Nature can play a crucial role in supporting positive physical and mental wellbeing and has an important role to play in how health and care is supported and managed. 

‘Green’ refers to activities taking place in parks, gardens, nature reserves, woodlands and other ‘green’ spaces while ‘blue’ refers to activities taking place on, in or near water. 

Infographic from the University of Exeter’s Nature on Prescription Handbook

Our region has many opportunities to connect to community-based activity that takes place outdoors and in-nature. Local walking groups, community gardening projects, beach cleaning and nature conservation projects are just some of the activities that can get us outdoors and in nature.

Such activities can support many aspects of our health:

Physical health

Going for a walk outdoors, helping in a community garden or taking part in a local litter pick offers an excellent alternative to ‘traditional’ physical activity or exercise, and can help tackle obesity and support weight loss. There is also a link between higher exposure to green space and lower risks of adverse Cardiovascular Disease events.

Mental health

It has been shown that people who visit nature regularly feel their lives are more worthwhile. There are also links between a greener living environment and higher life satisfaction, including improved mental health, and reduced stress, fatigue, anxiety, and depression. 

People who visited nature at least once a week have been shown to be almost twice as likely to report good general health.

University of Exeter research suggests that a 2 hour “dose” of nature a week significantly boosts health and wellbeing.

Other health and wellbeing benefits of outdoor and in-nature activity

  • Can facilitate an increased connection with nature and the outdoors. Nature connectedness, the act of connecting with, rather simply being ‘in’, nature, is associated with lower levels of mental ill-health and in particular, lower levels of depression and anxiety.
  • Can increase social interaction and connection.
  • Can help build confidence and the development of new skills and knowledge.

To pull all the known benefits of the outdoors and nature together in to one place, the National Academy of Social Prescribing’s academic partners (commissioned by Natural England and NHS England) have produced this evidence review to summarise what we know about the benefits of nature for physical and mental health.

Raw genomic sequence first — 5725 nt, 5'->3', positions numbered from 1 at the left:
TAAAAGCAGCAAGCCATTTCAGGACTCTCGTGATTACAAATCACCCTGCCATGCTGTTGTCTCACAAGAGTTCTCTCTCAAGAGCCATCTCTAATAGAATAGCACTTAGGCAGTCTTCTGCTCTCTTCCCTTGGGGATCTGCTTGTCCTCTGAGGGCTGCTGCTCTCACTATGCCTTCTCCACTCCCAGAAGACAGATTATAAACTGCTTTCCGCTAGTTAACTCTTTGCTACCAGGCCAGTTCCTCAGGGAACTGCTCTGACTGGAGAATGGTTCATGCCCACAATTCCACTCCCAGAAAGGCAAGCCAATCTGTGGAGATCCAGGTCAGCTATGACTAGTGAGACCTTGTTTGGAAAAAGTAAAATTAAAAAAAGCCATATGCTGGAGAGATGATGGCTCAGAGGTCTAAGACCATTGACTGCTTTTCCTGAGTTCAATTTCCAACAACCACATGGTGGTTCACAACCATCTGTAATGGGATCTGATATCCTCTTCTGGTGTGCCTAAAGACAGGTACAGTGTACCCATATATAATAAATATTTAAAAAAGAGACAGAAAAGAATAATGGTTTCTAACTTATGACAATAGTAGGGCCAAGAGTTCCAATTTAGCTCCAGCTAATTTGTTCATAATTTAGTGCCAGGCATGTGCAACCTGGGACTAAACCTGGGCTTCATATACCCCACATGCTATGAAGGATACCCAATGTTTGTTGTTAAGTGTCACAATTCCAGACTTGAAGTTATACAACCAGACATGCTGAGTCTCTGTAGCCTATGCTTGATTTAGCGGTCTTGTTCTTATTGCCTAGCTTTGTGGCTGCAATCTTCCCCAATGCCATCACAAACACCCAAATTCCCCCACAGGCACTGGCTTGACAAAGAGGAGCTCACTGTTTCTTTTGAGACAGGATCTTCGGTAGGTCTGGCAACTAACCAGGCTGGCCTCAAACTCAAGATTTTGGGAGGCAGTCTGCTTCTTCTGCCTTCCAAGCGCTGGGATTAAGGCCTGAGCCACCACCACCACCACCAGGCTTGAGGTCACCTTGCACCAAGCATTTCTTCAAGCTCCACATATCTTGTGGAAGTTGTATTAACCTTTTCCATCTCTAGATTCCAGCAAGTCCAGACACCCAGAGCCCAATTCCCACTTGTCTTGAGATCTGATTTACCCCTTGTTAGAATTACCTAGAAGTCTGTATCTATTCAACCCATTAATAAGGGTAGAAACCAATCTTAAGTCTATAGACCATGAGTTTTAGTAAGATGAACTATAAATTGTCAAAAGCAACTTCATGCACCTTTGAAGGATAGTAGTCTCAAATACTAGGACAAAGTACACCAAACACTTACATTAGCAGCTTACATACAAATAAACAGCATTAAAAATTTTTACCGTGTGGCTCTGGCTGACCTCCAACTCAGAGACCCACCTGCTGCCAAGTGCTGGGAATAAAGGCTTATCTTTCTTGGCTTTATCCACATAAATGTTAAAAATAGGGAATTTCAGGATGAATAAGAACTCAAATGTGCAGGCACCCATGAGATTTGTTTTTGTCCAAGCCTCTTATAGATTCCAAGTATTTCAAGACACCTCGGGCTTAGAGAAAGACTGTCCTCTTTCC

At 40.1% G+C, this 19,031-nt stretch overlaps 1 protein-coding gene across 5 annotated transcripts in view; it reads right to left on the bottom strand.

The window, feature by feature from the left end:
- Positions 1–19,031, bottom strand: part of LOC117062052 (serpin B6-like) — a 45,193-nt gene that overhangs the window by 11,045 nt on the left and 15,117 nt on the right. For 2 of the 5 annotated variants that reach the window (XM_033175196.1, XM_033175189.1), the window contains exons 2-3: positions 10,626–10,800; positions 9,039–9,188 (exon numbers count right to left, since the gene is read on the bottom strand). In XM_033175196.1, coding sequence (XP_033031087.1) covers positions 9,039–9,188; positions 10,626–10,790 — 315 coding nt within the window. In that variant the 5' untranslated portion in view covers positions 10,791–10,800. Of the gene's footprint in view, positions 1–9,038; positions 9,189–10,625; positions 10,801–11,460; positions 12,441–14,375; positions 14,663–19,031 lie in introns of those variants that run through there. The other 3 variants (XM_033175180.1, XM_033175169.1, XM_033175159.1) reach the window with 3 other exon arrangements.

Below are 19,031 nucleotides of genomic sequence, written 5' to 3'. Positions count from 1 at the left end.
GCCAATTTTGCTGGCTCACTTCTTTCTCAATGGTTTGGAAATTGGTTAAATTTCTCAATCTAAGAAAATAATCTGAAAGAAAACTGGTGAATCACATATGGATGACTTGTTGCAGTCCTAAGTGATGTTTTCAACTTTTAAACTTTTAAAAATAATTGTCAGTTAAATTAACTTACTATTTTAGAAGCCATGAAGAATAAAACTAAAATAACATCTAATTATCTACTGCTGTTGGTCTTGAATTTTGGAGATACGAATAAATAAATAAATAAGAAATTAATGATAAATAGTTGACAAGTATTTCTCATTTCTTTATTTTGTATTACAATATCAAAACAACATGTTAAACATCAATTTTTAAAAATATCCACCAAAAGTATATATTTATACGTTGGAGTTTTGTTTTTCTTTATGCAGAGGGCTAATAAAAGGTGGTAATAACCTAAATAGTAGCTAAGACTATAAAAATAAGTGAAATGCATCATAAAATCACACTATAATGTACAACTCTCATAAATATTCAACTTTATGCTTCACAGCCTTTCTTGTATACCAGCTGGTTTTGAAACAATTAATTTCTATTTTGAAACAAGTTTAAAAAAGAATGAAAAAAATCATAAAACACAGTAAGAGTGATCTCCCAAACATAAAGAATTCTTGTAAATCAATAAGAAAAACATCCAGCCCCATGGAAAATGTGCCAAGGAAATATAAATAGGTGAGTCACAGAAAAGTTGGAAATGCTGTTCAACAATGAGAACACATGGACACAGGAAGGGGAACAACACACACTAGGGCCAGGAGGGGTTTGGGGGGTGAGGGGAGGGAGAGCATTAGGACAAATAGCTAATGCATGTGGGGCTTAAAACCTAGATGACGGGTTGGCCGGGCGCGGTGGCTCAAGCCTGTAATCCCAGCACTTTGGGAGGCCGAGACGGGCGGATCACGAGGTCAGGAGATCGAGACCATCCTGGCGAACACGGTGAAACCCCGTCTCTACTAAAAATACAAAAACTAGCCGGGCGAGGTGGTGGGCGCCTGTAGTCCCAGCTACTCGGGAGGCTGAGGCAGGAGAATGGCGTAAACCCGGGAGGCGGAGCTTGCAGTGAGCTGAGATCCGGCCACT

Through support from the Community Fund, HEY Smile Foundation is delivering their Growing Green and Blue Health project. This project continues work in the region to support the development and upskilling of Green and Blue Health opportunities and better connect the health and care sector with community-based outdoor and in-nature activity.

The project is working closely with the Humber and North Yorkshire VCSE Collaborative’s leadership to support VCSE groups running outdoor and in-nature activities to develop their offer and skills with regards to health and wellbeing outcomes.

To find out more about the project, and to get involved, please email

Useful resources

The Nature Connection Handbook - an accessible summary of nature connection research and its application, pathways for helping people improve their connection with nature, and examples of activities and initiatives that can support and develop nature connection.

Nature Connected Organisations Handbook - a guide for connecting organisations with nature for sustainable futures and workplace wellbeing. 

Green Social Prescribing Toolkit - as a ‘how to’ guide for those people who have responsibility for, or a role in, starting, developing, or growing green social prescribing schemes. 

A Social Medi Guide for Outdoor Community Groups - a practical handbook that sets out to demystify social media and give outdoor and in-nature activity providers the tools to share and promote their activities online. 

Outdoor Accessibility Guidance - provides practical information and examples for outdoor activity providers on the following:

  • adopting an inclusive approach as an organisation
  • undertaking an access review of a site or route
  • planning and prioritising access improvements
  • working with communities
  • creating inclusive activities and events
  • designing for comfort and flexibility
  • maintenance
  • access standards and recommendations


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